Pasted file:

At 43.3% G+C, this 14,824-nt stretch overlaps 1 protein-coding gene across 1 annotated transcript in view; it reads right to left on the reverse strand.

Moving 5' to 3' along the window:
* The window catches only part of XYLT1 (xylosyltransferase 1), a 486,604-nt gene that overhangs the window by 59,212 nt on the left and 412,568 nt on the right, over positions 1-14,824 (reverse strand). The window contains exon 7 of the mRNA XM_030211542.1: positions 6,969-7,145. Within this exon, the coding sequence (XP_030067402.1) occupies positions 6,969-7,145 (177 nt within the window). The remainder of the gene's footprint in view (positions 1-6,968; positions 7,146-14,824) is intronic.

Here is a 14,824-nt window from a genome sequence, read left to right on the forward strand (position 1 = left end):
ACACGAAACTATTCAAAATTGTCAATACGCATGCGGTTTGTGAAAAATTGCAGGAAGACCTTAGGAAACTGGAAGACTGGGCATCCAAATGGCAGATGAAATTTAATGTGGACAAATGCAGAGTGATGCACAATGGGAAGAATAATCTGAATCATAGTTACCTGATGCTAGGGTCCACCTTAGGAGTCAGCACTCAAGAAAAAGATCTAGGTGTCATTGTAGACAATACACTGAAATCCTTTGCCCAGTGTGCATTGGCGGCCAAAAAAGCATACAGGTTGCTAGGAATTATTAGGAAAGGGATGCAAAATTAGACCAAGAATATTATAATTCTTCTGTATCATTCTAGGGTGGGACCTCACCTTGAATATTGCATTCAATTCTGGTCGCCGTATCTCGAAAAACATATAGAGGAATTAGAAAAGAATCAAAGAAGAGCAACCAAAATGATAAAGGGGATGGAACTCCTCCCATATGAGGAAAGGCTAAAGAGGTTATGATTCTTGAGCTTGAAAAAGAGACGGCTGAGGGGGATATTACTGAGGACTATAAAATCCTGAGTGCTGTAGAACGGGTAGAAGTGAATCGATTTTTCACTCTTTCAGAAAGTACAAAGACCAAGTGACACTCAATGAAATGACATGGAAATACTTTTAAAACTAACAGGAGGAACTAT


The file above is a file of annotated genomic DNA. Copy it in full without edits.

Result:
At 43.3% G+C, this 14,824-nt stretch overlaps 1 protein-coding gene across 1 annotated transcript in view; it reads right to left on the reverse strand.

Moving 5' to 3' along the window:
* The window catches only part of XYLT1 (xylosyltransferase 1), a 486,604-nt gene that overhangs the window by 59,212 nt on the left and 412,568 nt on the right, over positions 1-14,824 (reverse strand). The window contains exon 7 of the mRNA XM_030211542.1: positions 6,969-7,145. Within this exon, the coding sequence (XP_030067402.1) occupies positions 6,969-7,145 (177 nt within the window). The remainder of the gene's footprint in view (positions 1-6,968; positions 7,146-14,824) is intronic.

Here is a 14,824-nt window from a genome sequence, read left to right on the forward strand (position 1 = left end):
ACACGAAACTATTCAAAATTGTCAATACGCATGCGGTTTGTGAAAAATTGCAGGAAGACCTTAGGAAACTGGAAGACTGGGCATCCAAATGGCAGATGAAATTTAATGTGGACAAATGCAGAGTGATGCACAATGGGAAGAATAATCTGAATCATAGTTACCTGATGCTAGGGTCCACCTTAGGAGTCAGCACTCAAGAAAAAGATCTAGGTGTCATTGTAGACAATACACTGAAATCCTTTGCCCAGTGTGCATTGGCGGCCAAAAAAGCATACAGGTTGCTAGGAATTATTAGGAAAGGGATGCAAAATTAGACCAAGAATATTATAATTCTTCTGTATCATTCTAGGGTGGGACCTCACCTTGAATATTGCATTCAATTCTGGTCGCCGTATCTCGAAAAACATATAGAGGAATTAGAAAAGAATCAAAGAAGAGCAACCAAAATGATAAAGGGGATGGAACTCCTCCCATATGAGGAAAGGCTAAAGAGGTTATGATTCTTGAGCTTGAAAAAGAGACGGCTGAGGGGGATATTACTGAGGACTATAAAATCCTGAGTGCTGTAGAACGGGTAGAAGTGAATCGATTTTTCACTCTTTCAGAAAGTACAAAGACCAAGTGACACTCAATGAAATGACATGGAAATACTTTTAAAACTAACAGGAGGAACTAT